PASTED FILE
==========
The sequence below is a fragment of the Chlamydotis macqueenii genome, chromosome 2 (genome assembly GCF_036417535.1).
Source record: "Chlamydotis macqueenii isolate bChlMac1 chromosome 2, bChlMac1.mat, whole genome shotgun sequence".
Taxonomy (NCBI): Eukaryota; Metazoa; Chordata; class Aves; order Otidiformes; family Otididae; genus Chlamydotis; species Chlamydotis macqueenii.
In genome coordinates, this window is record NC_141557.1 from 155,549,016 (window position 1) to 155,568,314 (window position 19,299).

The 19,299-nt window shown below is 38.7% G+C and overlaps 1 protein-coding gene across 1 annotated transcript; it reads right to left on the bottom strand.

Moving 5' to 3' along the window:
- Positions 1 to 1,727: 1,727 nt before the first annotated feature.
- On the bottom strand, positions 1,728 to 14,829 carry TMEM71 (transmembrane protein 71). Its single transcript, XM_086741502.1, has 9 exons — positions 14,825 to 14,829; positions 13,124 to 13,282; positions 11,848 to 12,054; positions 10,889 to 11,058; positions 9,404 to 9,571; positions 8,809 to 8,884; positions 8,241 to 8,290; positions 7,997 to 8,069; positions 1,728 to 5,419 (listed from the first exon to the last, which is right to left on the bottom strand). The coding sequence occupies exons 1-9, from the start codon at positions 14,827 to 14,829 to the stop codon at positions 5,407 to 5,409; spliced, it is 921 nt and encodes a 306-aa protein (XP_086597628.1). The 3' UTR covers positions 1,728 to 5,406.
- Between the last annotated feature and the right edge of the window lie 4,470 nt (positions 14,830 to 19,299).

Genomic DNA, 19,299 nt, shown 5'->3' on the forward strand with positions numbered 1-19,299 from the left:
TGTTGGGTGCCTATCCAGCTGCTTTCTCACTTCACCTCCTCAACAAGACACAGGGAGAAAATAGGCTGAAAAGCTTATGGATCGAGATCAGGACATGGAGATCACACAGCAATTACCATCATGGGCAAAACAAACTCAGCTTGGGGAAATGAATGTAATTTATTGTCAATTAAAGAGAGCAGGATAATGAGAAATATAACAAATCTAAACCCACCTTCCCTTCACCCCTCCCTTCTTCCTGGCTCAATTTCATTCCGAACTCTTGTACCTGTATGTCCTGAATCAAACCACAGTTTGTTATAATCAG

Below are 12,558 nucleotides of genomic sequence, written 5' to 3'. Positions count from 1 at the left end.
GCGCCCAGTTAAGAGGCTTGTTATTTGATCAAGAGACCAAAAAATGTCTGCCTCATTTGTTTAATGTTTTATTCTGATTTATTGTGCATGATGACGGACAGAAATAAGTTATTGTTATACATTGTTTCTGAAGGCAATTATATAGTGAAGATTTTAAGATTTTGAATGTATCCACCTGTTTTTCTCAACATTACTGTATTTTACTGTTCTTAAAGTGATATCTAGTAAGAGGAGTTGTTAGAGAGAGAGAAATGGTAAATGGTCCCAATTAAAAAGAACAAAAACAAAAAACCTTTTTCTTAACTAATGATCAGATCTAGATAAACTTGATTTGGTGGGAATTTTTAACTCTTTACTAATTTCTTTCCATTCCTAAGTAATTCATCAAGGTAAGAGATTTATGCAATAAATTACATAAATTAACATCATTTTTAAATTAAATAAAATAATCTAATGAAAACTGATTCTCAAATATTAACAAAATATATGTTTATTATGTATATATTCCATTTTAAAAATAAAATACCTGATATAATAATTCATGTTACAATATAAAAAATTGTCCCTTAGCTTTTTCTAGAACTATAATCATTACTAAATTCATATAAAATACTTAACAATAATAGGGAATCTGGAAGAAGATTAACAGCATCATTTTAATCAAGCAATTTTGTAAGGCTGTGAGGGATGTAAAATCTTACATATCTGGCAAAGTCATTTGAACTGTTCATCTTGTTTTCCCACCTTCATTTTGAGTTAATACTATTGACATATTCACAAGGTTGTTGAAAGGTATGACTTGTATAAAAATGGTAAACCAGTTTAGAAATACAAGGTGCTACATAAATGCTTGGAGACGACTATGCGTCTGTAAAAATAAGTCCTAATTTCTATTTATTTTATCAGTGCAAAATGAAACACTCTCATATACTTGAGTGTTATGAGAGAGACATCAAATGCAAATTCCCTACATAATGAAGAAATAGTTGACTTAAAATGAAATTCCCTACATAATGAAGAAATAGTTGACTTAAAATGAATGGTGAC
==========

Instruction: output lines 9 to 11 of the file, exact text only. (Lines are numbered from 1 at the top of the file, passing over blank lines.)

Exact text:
- Between the last annotated feature and the right edge of the window lie 4,470 nt (positions 14,830 to 19,299).

Genomic DNA, 19,299 nt, shown 5'->3' on the forward strand with positions numbered 1-19,299 from the left:
TGTTGGGTGCCTATCCAGCTGCTTTCTCACTTCACCTCCTCAACAAGACACAGGGAGAAAATAGGCTGAAAAGCTTATGGATCGAGATCAGGACATGGAGATCACACAGCAATTACCATCATGGGCAAAACAAACTCAGCTTGGGGAAATGAATGTAATTTATTGTCAATTAAAGAGAGCAGGATAATGAGAAATATAACAAATCTAAACCCACCTTCCCTTCACCCCTCCCTTCTTCCTGGCTCAATTTCATTCCGAACTCTTGTACCTGTATGTCCTGAATCAAACCACAGTTTGTTATAATCAG